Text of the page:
Depending on your taste in headphones, the sound signature of the 1More triple driver will come across as somewhere between well-balanced and tad bit bass shy on the low end, well balanced from mid-bass all the way up to the highest frequency I can hear, which is just shy of 17,000 Hz these days. Because there are so many inexpensive in-ear options out there that offer exaggerated bass, the 1More’s comparatively subdued character is consistent with what you hear from pricier in-ears that are aimed at audiophiles.

I have listened to many hundreds of hours of music on the 1Mores and found them consistently enjoyable. They delivered smooth, detailed, engaging music that justified their modest cost. Except for a few tracks that contain subterranean bass that no headphones can adequately reproduce, I did not feel like I was missing the essence of the music I listened to when using these headphones. Challenging, multi-layered recordings that can sound muddy on mediocre cans or speakers consistently sounded good, with abundant detail, clarity, and precise imaging.

Specific tracks that offered great examples of the 1More’s audio reproduction prowess include “Rock the Beat” by Jon Kennedy, from the album Corporeal. It combines crisp drums, guitar, and a tripped-out bass sound that churns and swirls inside your head. Most notably, the vocals are very present and precisely rendered with uncanny realism. The track is a fun listen on a great pair of speakers, and much of that experience came through with these headphones.

“Sideways” by Bassnectar, from the album Into the Sun, is an example of a track that suffered from the competent but modest deep bass performance of these in-ears. This dubstep track offers a brutal aural assault when played through cans that can handle the deep stuff properly, but with the 1Mores it was decidedly tame. Now, while what I am saying may sound critical, when I compared the 1Mores to a pair of HiFiMan HE400Scheck out the review here—the bass coming from the triple-driver in-ears was in fact deeper and more satisfying than the full-sized planar-magnetic HiFiMans could muster.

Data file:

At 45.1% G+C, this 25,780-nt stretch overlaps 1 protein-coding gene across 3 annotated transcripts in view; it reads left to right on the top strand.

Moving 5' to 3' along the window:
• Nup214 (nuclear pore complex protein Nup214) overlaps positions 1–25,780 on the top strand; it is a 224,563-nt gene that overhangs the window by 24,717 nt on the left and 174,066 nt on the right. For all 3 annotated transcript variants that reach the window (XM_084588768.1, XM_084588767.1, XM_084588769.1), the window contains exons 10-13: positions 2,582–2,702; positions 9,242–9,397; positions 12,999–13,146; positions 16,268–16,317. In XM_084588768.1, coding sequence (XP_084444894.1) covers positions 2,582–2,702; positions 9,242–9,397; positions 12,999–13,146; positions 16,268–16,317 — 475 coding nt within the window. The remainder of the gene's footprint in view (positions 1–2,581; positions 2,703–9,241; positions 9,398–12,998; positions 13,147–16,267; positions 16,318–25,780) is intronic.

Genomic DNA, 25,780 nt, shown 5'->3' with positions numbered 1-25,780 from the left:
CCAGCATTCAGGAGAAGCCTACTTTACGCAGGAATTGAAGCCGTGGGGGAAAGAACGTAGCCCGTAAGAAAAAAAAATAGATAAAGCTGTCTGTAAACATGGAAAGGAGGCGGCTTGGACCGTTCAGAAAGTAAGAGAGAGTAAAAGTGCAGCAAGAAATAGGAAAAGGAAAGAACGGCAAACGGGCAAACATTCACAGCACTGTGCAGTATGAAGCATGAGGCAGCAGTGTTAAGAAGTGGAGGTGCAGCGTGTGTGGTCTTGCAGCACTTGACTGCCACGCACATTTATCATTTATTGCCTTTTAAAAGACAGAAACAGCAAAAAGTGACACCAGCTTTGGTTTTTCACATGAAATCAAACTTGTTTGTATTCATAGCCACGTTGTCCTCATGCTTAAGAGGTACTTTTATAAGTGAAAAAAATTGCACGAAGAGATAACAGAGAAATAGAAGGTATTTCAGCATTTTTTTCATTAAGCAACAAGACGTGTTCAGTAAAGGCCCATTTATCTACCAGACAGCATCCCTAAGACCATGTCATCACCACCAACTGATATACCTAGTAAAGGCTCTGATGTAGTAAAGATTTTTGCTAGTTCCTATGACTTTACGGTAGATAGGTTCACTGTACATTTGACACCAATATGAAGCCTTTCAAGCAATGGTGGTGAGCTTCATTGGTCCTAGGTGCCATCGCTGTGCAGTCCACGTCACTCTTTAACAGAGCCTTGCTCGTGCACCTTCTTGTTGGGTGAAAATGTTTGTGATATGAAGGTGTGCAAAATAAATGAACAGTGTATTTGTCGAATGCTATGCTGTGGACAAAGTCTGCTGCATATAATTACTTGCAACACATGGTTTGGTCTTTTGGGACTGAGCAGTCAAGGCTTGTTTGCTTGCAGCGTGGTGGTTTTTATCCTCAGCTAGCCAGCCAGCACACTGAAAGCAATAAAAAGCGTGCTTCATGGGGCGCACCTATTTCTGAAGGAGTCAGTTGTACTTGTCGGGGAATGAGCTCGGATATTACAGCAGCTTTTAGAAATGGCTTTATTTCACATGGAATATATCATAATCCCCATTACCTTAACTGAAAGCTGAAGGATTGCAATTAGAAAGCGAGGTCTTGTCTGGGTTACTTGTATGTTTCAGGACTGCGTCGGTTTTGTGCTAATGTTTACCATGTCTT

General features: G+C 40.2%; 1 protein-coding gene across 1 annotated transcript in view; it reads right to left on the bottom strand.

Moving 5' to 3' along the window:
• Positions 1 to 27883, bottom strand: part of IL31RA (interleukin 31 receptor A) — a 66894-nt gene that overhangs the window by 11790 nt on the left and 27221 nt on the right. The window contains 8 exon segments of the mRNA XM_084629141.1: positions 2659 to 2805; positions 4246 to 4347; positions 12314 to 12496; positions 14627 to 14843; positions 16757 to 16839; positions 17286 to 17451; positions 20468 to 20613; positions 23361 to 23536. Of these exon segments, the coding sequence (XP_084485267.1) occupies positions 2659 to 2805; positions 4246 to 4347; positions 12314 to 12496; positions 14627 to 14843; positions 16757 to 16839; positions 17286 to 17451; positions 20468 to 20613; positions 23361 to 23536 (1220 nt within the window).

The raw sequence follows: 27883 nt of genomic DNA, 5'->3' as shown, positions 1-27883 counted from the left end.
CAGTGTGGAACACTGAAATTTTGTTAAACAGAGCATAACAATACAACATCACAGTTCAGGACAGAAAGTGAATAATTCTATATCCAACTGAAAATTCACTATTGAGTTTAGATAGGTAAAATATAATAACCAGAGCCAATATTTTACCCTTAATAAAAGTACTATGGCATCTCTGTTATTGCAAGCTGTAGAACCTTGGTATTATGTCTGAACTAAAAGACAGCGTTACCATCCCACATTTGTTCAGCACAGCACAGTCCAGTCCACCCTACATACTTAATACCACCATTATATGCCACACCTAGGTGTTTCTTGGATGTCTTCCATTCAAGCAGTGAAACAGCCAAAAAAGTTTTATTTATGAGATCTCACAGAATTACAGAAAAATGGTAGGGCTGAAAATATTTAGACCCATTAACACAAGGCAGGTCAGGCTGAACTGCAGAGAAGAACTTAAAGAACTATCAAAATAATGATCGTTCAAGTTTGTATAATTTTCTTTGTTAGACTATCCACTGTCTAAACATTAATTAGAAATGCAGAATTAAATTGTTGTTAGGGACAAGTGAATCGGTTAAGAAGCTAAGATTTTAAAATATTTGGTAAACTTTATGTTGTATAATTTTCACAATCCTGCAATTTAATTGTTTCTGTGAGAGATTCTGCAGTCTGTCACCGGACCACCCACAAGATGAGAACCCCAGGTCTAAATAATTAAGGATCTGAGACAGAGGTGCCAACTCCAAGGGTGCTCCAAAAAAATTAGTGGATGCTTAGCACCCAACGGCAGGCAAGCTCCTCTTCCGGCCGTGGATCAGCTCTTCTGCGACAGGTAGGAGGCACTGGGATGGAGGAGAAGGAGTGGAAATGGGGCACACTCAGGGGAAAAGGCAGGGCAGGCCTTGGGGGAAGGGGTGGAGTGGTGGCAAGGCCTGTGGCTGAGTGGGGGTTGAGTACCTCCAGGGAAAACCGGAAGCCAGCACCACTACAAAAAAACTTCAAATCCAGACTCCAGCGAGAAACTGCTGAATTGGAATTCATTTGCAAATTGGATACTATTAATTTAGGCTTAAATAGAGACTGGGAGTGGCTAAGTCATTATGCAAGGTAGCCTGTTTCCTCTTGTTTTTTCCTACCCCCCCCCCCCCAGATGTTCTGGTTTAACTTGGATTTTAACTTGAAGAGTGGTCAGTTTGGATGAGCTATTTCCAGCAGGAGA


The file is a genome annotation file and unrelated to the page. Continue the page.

My Blue Mo-Fi headphones—read the review here—can legitimately get down to 20 Hz. As a result, they did a better job with the bass in “sideways” than the 1Mores, namely by making the deepest tones detectable. Full disclosure: when it comes to “Sideways” I’m totally spoiled by how it sounds played on a good speaker system with multiple highly competent subwoofers. Aside from the difference in bass versus the Mo-Fi cans, I thought the 1Mores offered as compelling a rendition of the track. Indeed, it was not tangibly worse than either of the full-sized (and costlier) headphones I compared them to.

DJ Cam Quartet’s “Espionage” from The Soulshine Session showed off exactly how sublime the 1Mores can sound with a good recording. The drums are full, every kick and hi-hat registering as authentic. The piano, bass, sax, and trumpet all blended perfectly in a fully panoramic soundstage, with very precise instrument placement, and a buttery-smooth delivery. For what it’s worth, I’m typing these words as I listen to the track! With a great recording, these headphones are hot stuff.

Conclusion

Sporting a retail price of $99, the 1More triple driver are a great option for listeners who want a high-quality, durable, comfortable, and very listenable pair of in-ear headphones. They survived all the abuse I could mete out over the course of a year, including an hour and a half spent in a washing machine. Miraculously, they look and sound as good as they did the day I got them. Honestly, they may be the toughest headphones I’ve ever owned and for that reason alone I feel they are worth considering if you seek an all-around solid pair of in-ears.